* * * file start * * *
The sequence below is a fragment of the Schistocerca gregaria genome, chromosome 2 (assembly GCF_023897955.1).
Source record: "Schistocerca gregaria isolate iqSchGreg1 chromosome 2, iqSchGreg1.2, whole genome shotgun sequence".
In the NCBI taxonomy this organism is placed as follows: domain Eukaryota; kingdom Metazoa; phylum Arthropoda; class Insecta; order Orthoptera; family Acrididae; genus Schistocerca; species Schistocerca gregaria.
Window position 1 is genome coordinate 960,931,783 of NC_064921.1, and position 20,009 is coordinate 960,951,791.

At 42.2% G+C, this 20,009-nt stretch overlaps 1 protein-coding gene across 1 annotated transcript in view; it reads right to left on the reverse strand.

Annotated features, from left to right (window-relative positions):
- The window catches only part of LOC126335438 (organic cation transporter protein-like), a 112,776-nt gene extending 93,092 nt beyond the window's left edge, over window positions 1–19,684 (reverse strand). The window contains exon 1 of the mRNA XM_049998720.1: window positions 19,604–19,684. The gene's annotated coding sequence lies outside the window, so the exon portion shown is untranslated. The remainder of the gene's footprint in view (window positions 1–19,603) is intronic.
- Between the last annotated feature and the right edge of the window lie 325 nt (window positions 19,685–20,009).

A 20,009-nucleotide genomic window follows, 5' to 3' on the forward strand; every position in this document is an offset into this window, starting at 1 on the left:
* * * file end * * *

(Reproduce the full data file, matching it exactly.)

The sequence below is a fragment of the Schistocerca gregaria genome, chromosome 2 (assembly GCF_023897955.1).
Source record: "Schistocerca gregaria isolate iqSchGreg1 chromosome 2, iqSchGreg1.2, whole genome shotgun sequence".
In the NCBI taxonomy this organism is placed as follows: domain Eukaryota; kingdom Metazoa; phylum Arthropoda; class Insecta; order Orthoptera; family Acrididae; genus Schistocerca; species Schistocerca gregaria.
Window position 1 is genome coordinate 960,931,783 of NC_064921.1, and position 20,009 is coordinate 960,951,791.

At 42.2% G+C, this 20,009-nt stretch overlaps 1 protein-coding gene across 1 annotated transcript in view; it reads right to left on the reverse strand.

Annotated features, from left to right (window-relative positions):
- The window catches only part of LOC126335438 (organic cation transporter protein-like), a 112,776-nt gene extending 93,092 nt beyond the window's left edge, over window positions 1–19,684 (reverse strand). The window contains exon 1 of the mRNA XM_049998720.1: window positions 19,604–19,684. The gene's annotated coding sequence lies outside the window, so the exon portion shown is untranslated. The remainder of the gene's footprint in view (window positions 1–19,603) is intronic.
- Between the last annotated feature and the right edge of the window lie 325 nt (window positions 19,685–20,009).

A 20,009-nucleotide genomic window follows, 5' to 3' on the forward strand; every position in this document is an offset into this window, starting at 1 on the left: